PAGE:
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In Living Color

Trying to Find a Way Into Ellsworth Kelly's Paintings

"Green Red Yellow Blue"

By Bret McCabe | Posted 2/6/2008

On the page they look like exactly what they are--four vertical rectangles, each a solid monochromatic color: green, red, yellow, blue. They're pretty to look at, obviously colorful, and that's about it. Installed on the wall that greets you as you enter the Baltimore Museum of Art's West Wing for Contemporary Art, though, Ellsworth Kelly's 1966 "Green Red Yellow Blue" becomes a much more substantive presence, and it's difficult to pinpoint exactly why. Sure, it's big--not imposing enough to dwarf anybody standing before the rectangles, but sizable enough that you can stand in front of each single panel and get lost in its hue. The panels are also exceptionally well made: they look durable, framed in metal that lends them an almost industrial temperament. And something about the colors themselves feels important, although it's hard to explain why. The red isn't merely red--it's a specific red, but specific to what remains elusive. So yes, "Green Red Yellow Blue" is a series of four vertical rectangles, and yet there's something about the modular paintings on the wall that makes you seek something in them that a mere four colored rectangles couldn't possibly convey.

The above observations only spotlight that the digital age has not been kind to those generations of post-war American male artists that include the abstract expressionists and minimalists. Not saying they're in any sort of danger, mind you: Their stories, histories, and status where it counts in the art world--in museums' permanent collections and on their galleries' walls--is firmly entrenched, arguably to the detriment of other artists contemporary to the time period. But, they don't truck the same weight they once did. The grandiose ideas of abstract expressionism and the sleek formalism of minimalism don't always translate well into a world where computer-aided design and reproduction can make the physical demands of such works feel a bit overindulgent. Worse, if you've only seen a Jackson Pollock or Robert Motherwell in a 72 DPI image on a computer screen, well, you haven't really seen the painting at all.

That idea has been the hair shirt for nonrepresentational/abstract art forever: the insinuation that you're just not getting it, that it has to be explained, that you're just not looking at it with the proper mind-set. Ellsworth Kelly does and doesn't belong in this company. Like many current marquee name American artists--such as Jasper Johns and Robert Rauschenberg--Kelly debuted in the 1950s, when critics heralded that Manhattan-based artists were redefining contemporary art almost every other week. And like a few 1950s artists, contact with and exposure to a wide variety of other artists--such as John Cage and his experiments with chance--informed Kelly's own ideas about his media.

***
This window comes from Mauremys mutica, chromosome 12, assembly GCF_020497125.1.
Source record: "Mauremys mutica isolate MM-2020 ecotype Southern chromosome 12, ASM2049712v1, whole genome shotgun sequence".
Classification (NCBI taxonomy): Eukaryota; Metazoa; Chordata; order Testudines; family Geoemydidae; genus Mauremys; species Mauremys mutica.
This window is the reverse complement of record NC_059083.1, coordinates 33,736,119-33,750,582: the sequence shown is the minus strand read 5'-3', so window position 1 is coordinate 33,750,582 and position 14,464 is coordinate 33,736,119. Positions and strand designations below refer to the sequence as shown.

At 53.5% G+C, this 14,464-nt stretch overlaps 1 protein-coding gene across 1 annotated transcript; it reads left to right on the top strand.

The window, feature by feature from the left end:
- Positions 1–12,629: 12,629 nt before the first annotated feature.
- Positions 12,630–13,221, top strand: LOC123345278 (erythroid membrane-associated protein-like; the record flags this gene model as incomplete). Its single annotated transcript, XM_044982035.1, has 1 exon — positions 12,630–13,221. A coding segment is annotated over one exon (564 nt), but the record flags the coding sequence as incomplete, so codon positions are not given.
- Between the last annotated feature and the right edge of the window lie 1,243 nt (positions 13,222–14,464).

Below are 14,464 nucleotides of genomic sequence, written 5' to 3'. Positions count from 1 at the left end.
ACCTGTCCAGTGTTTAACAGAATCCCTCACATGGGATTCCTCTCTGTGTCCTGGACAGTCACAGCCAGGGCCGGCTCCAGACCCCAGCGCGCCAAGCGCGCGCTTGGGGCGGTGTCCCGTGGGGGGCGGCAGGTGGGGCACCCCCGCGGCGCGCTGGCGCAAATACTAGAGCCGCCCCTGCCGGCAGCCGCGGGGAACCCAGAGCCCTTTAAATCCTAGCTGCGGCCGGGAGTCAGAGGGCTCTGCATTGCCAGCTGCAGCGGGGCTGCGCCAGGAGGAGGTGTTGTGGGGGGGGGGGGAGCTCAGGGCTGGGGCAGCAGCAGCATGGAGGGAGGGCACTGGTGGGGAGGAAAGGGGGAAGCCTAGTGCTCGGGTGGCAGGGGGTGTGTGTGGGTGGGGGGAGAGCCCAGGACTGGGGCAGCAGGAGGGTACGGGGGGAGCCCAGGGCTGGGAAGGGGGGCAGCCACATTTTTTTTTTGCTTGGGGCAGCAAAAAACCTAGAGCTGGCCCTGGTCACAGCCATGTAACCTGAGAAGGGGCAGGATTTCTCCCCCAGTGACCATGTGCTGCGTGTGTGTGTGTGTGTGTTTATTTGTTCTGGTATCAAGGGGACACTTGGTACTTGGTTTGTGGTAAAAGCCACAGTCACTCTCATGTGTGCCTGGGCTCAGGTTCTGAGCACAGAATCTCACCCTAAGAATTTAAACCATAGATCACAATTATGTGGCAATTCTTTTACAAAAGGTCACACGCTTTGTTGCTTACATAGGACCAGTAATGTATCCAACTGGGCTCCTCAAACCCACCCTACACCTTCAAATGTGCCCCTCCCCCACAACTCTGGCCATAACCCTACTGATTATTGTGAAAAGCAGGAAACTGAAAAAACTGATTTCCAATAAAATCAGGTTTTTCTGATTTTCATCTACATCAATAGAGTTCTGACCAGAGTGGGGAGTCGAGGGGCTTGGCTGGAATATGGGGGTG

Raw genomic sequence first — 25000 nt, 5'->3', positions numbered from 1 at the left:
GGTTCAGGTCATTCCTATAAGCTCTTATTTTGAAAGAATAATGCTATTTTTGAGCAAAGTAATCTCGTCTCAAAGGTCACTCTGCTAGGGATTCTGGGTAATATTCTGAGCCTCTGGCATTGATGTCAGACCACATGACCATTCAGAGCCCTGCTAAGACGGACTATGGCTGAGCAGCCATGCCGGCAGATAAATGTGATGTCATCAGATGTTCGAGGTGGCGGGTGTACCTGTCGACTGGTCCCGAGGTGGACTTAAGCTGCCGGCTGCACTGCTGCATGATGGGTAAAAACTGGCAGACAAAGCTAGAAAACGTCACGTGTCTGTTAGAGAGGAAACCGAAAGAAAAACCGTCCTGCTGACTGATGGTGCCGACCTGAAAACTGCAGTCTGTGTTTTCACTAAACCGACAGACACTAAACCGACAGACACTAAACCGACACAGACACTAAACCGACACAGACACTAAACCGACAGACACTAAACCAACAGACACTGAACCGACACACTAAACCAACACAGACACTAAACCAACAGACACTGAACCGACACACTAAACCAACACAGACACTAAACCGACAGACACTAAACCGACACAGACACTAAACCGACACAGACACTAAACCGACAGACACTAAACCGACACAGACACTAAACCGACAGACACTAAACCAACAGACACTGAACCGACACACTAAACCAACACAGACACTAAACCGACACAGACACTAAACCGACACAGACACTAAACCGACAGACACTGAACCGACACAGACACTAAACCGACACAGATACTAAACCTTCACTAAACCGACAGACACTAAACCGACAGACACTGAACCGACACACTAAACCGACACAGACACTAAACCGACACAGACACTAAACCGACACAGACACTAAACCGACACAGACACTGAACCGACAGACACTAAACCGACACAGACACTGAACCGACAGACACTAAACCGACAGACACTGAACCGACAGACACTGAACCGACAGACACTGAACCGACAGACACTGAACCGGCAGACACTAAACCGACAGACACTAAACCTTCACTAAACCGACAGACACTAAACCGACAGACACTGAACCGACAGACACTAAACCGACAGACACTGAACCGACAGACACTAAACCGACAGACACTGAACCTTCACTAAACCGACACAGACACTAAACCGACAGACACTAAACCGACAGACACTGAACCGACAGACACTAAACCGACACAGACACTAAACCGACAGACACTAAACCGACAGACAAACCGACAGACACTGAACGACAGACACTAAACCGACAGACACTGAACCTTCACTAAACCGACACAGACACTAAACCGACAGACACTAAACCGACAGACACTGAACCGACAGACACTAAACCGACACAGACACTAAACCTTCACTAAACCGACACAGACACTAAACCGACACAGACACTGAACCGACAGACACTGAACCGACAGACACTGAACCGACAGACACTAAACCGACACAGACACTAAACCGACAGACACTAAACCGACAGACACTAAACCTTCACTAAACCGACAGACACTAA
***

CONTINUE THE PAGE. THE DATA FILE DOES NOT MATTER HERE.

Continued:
The BMA's Front Room: Ellsworth Kelly spotlights four Kelly paintings from four different decades--1960s through '90s--as a précis in how his work has evolved over the years. As organized by Darsie Alexander, the BMA senior curator of contemporary art, it's expectedly smart and refreshingly absent of wall text telling you what to think. Instead, it offers the large paintings--the above "Green Red Yellow Blue," 1978's "Diagonal With Curve," 1989's "Purple Panel With Blue Curve," and 1991's "Two Blacks and White"--along with three smaller works (drawing "Sweet Pea," print "Blue and Orange and Green," and the ink and collage "Brushstrokes Cut Into Twenty-Seven Squares and Arranged by Chance"). An accompanying pamphlet includes reproductions of the four large paintings, and beneath each appears a short Kelly quote followed by a concise paragraph from Alexander. If only all exhibits entrusted their visitors with the confidence to consider what they encounter in the galleries.

And it's the physical confrontation with these works that leaves a lasting impression. "Diagonal With Curve," merely an upward pointing gray rhombus with a rounded top, is hung on the wall like a diacritical mark missing a vowel, the piece exuding a certain somberness. It stretches upward, but the lower end is thicker and feels weightier, like an anchor, an impression that dulls the painting's attention-grabbing skyward right stretch.

"Two Blacks and White" hides even more complexity behind its simplicity: Two black rectangles bookend a white rectangle, laid out in such a way that the boxes become an irregular staircase when moving from left to right. It's an elementary design, using paint to create positive and negative spaces on the wall, but the piece feels daft when standing in front of it. It feels simultaneously blithely composed and somehow carefully elegant. And, again, its size gives it a more complicated attitude--not large enough to threaten, big enough not to be ignored.

And while these canvases do contain a rather severely austere form of beauty--elegance trapped in a look-but-don't-touch stillness--their, for lack of a better word, "thingyness" is what makes gives them an inescapable attraction: There is a "there" there, it's just elusive. Locating it might prove difficult--or even irrelevant--but Kelly's canvases here at least encourage the search.

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